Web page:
Reflections on the Dust Bowl (National Youth Summit)

Editor's note: This is a guest post from former summer teacher associate Carla Pacitti, and is a follow-up to the post Dust Bowl Summer. Carla describes her participation in the Dust Bowl National Youth Summit for high school students and teachers. You can watch an archived version of the program.

After spending my summer at the National Museum of American History, I was thrilled to learn that I would have the opportunity to take a select group of students to the National Youth Summit on the Dust Bowl in October hosted by the musuem. My husband is also an English teacher in my county, and together we built a group of students from both of our high schools to bring with us for the program.

Even though many of our students are from rural farming communities, their knowledge of the Dust Bowl was somewhat limited. In preparation, we wanted to make sure that each of the students had the background information necessary to fully participate in the program.

In our classes, we used the museum's teacher resource materials in order to help us prepare for the event. Each of our students read informative primary-source documents, including Caroline Henderson's letters and President Franklin D. Roosevelt's Fireside Chats. We also studied photographs and audio recordings from the era, and discussed the nationwide impact of the Dust Bowl. Finally, our students created and shared final presentations on a pressing environmental issue that was important to them. Doing these activities not only strengthened their understanding of the impact of the Dust Bowl, but also helped them to become more aware of the issues that affect them today.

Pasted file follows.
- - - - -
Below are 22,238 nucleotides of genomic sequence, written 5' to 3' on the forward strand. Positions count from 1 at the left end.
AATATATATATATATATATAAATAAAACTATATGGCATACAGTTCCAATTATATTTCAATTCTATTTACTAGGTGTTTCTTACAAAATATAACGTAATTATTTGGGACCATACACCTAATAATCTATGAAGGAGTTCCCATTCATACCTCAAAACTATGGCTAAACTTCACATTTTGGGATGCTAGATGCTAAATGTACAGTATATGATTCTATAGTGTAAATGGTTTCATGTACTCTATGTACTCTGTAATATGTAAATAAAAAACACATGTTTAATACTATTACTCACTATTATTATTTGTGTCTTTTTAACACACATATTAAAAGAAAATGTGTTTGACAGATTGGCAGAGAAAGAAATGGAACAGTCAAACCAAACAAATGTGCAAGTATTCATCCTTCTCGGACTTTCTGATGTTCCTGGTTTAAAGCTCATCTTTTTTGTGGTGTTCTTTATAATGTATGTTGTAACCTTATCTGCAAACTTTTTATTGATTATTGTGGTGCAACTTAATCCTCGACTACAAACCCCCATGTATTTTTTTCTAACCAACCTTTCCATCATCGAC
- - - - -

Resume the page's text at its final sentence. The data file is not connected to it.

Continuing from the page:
On the day of our trip, we all were abuzz with excitement. Some of our students had never been to the museum before and were incredibly excited about all they would see and do. As a teacher, seeing a group of 16- and 17-year-olds enthused about visiting a museum is a refreshing and memorable experience! Luckily, we arrived in enough time to allow the students to explore the museum and speak with documentary filmmaker Ken Burns, who did a book signing before the actual event.

Ken Burns meets student Isabelle Maina and signs copies of his new book "The Dust Bowl."
Ken Burns meets student Isabelle Maina and signs copies of his new book "The Dust Bowl."

Our experience with the National Youth Summit was a powerful one. Many of our students shared their insights with their fellow students and teachers following their return, including some of the following comments:

Kyle Lahr: "...I had great respect for Ken Burns before the Youth Summit and a greater respect afterwards in having learned the measures that he takes to accurately portray the history of the subjects that his documentaries focus on... Having had the chance to learn about some of the history behind the Dust Bowl and how agriculture in the Midwest affects the rest of the nation, I am now incredibly excited to watch the upcoming documentary and learn even more." 

Joshua Rivera: "The Dust Bowl is an important time in American history that showed the triumph of man and the vitality of the American people... The panel discussion at the Youth Summit provided an important insight onto this time and I am very happy to be given the opportunity to have this experience." 

Panelists at the National Youth Summit discuss the Dust Bowl and current drought with students.
Panelists at the National Youth Summit discuss the Dust Bowl and current drought with students.

Nathaniel Philip: "I will openly admit that prior to attending the forum, I didn't know much about the Dust Bowl. I had seen portions of Ken Burns's documentaries, and I knew that this one wouldn't fall short of the rest. Not only was the information that he provided great, but the additional information provided by the other guests was so informative and interesting. It was truly a wonderful experience." 

It was incredible to see these students get to experience this opportunity, and watch as they gained a fresh perspective on an important event in American history. As Ken Burns has said, the key to great storytelling is unlocking "emotional truth." It isn't until we understand the struggle, the heartache, or the triumph of our history that we can truly learn from it.

Carla Pacitti is an English teacher at Washington County Technical High School in Hagerstown, Maryland.